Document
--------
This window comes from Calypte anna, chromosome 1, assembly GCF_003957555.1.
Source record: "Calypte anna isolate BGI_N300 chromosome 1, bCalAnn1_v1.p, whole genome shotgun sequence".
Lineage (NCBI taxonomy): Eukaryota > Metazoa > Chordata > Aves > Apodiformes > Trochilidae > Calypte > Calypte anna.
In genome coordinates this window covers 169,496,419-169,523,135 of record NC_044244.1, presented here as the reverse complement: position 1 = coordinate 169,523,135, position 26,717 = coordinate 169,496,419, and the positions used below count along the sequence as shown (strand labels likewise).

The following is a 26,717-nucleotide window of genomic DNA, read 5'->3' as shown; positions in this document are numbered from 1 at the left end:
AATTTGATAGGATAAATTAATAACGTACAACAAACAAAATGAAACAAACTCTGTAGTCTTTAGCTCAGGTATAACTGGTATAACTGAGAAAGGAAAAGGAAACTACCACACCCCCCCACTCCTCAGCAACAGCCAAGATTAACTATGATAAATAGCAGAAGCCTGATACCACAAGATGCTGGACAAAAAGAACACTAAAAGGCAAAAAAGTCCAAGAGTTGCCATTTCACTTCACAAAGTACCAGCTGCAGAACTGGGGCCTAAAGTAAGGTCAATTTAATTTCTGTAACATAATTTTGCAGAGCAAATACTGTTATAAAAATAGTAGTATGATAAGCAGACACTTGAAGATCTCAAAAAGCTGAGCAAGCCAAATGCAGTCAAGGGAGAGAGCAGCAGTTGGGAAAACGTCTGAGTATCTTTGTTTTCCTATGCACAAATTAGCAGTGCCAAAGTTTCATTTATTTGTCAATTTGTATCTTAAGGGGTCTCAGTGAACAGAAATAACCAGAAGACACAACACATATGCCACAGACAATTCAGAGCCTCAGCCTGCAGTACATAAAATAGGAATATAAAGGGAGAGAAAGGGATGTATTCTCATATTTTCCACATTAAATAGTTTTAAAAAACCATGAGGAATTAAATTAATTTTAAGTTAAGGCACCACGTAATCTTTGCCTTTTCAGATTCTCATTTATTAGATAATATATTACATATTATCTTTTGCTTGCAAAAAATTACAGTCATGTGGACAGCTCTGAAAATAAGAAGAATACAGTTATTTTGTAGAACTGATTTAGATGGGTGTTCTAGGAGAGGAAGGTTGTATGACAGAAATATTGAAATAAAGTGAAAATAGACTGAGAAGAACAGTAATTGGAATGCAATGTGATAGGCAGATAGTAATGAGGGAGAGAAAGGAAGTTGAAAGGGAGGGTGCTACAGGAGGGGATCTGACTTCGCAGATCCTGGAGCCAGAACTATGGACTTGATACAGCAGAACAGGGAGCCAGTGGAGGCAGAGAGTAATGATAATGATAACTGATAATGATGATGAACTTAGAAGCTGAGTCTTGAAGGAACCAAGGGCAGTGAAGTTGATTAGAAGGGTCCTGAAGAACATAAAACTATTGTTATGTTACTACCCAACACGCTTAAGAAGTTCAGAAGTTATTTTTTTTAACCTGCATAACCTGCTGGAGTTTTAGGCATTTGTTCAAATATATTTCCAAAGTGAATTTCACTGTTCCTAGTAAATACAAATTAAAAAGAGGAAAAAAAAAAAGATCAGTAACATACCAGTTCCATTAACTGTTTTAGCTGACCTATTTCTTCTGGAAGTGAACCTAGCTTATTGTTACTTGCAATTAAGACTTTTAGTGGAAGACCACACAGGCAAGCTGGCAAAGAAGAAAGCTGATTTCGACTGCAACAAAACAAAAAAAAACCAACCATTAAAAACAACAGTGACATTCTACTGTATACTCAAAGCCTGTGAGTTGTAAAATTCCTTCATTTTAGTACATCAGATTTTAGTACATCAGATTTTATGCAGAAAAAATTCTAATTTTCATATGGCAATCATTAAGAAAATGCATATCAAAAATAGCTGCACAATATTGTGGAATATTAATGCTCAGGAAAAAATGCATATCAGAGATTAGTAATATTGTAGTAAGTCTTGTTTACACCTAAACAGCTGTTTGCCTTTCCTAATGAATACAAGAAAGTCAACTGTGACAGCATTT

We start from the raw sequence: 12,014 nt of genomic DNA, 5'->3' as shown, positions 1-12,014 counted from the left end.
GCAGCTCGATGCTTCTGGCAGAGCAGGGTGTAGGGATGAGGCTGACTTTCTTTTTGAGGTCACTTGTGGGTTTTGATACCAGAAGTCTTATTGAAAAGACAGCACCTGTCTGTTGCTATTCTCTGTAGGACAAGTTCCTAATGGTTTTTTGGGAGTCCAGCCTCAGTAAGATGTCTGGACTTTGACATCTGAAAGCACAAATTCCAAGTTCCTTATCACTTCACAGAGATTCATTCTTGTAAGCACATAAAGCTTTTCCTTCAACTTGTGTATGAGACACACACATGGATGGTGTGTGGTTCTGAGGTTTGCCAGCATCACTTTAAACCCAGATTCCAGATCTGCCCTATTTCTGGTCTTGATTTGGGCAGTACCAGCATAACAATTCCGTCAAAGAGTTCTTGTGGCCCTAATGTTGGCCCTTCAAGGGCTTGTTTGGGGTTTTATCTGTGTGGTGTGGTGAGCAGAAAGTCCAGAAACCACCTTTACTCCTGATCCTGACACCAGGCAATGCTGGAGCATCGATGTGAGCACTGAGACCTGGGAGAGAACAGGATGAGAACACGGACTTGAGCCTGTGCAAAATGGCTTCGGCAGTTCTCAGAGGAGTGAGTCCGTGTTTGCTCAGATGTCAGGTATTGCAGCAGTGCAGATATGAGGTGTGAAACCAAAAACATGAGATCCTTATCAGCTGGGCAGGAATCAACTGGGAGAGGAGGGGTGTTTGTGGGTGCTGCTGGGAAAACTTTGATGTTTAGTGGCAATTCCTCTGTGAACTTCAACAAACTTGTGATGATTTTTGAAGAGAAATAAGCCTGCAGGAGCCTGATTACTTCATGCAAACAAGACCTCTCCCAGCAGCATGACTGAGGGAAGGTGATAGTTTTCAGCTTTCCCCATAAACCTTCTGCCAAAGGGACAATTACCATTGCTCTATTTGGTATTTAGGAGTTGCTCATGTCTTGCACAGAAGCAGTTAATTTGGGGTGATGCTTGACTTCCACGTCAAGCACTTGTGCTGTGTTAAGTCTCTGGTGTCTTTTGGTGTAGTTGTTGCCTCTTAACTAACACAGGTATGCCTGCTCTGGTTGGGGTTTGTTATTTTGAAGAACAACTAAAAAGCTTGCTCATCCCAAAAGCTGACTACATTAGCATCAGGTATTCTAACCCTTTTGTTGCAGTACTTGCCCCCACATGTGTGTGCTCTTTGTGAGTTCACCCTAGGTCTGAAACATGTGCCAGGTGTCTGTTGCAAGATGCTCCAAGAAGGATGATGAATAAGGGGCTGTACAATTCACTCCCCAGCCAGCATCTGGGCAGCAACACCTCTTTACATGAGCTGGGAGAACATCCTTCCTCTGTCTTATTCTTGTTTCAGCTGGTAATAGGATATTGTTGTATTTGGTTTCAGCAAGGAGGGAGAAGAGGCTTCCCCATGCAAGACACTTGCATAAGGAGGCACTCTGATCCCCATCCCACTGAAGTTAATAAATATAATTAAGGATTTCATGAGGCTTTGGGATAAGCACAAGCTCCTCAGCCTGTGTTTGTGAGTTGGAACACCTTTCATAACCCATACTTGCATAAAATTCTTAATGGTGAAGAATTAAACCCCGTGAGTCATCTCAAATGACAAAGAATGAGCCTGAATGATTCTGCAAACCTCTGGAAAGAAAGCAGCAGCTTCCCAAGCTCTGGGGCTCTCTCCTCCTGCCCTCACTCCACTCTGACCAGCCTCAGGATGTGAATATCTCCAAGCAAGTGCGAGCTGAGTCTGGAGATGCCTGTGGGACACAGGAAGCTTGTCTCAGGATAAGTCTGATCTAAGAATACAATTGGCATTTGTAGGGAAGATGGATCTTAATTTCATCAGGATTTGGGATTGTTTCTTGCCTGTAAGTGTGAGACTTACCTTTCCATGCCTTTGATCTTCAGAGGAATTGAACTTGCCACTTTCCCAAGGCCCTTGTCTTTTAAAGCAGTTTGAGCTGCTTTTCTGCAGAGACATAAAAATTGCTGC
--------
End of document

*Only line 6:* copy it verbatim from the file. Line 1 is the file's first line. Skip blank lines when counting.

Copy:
AATTTGATAGGATAAATTAATAACGTACAACAAACAAAATGAAACAAACTCTGTAGTCTTTAGCTCAGGTATAACTGGTATAACTGAGAAAGGAAAAGGAAACTACCACACCCCCCCACTCCTCAGCAACAGCCAAGATTAACTATGATAAATAGCAGAAGCCTGATACCACAAGATGCTGGACAAAAAGAACACTAAAAGGCAAAAAAGTCCAAGAGTTGCCATTTCACTTCACAAAGTACCAGCTGCAGAACTGGGGCCTAAAGTAAGGTCAATTTAATTTCTGTAACATAATTTTGCAGAGCAAATACTGTTATAAAAATAGTAGTATGATAAGCAGACACTTGAAGATCTCAAAAAGCTGAGCAAGCCAAATGCAGTCAAGGGAGAGAGCAGCAGTTGGGAAAACGTCTGAGTATCTTTGTTTTCCTATGCACAAATTAGCAGTGCCAAAGTTTCATTTATTTGTCAATTTGTATCTTAAGGGGTCTCAGTGAACAGAAATAACCAGAAGACACAACACATATGCCACAGACAATTCAGAGCCTCAGCCTGCAGTACATAAAATAGGAATATAAAGGGAGAGAAAGGGATGTATTCTCATATTTTCCACATTAAATAGTTTTAAAAAACCATGAGGAATTAAATTAATTTTAAGTTAAGGCACCACGTAATCTTTGCCTTTTCAGATTCTCATTTATTAGATAATATATTACATATTATCTTTTGCTTGCAAAAAATTACAGTCATGTGGACAGCTCTGAAAATAAGAAGAATACAGTTATTTTGTAGAACTGATTTAGATGGGTGTTCTAGGAGAGGAAGGTTGTATGACAGAAATATTGAAATAAAGTGAAAATAGACTGAGAAGAACAGTAATTGGAATGCAATGTGATAGGCAGATAGTAATGAGGGAGAGAAAGGAAGTTGAAAGGGAGGGTGCTACAGGAGGGGATCTGACTTCGCAGATCCTGGAGCCAGAACTATGGACTTGATACAGCAGAACAGGGAGCCAGTGGAGGCAGAGAGTAATGATAATGATAACTGATAATGATGATGAACTTAGAAGCTGAGTCTTGAAGGAACCAAGGGCAGTGAAGTTGATTAGAAGGGTCCTGAAGAACATAAAACTATTGTTATGTTACTACCCAACACGCTTAAGAAGTTCAGAAGTTATTTTTTTTAACCTGCATAACCTGCTGGAGTTTTAGGCATTTGTTCAAATATATTTCCAAAGTGAATTTCACTGTTCCTAGTAAATACAAATTAAAAAGAGGAAAAAAAAAAAGATCAGTAACATACCAGTTCCATTAACTGTTTTAGCTGACCTATTTCTTCTGGAAGTGAACCTAGCTTATTGTTACTTGCAATTAAGACTTTTAGTGGAAGACCACACAGGCAAGCTGGCAAAGAAGAAAGCTGATTTCGACTGCAACAAAACAAAAAAAAACCAACCATTAAAAACAACAGTGACATTCTACTGTATACTCAAAGCCTGTGAGTTGTAAAATTCCTTCATTTTAGTACATCAGATTTTAGTACATCAGATTTTATGCAGAAAAAATTCTAATTTTCATATGGCAATCATTAAGAAAATGCATATCAAAAATAGCTGCACAATATTGTGGAATATTAATGCTCAGGAAAAAATGCATATCAGAGATTAGTAATATTGTAGTAAGTCTTGTTTACACCTAAACAGCTGTTTGCCTTTCCTAATGAATACAAGAAAGTCAACTGTGACAGCATTT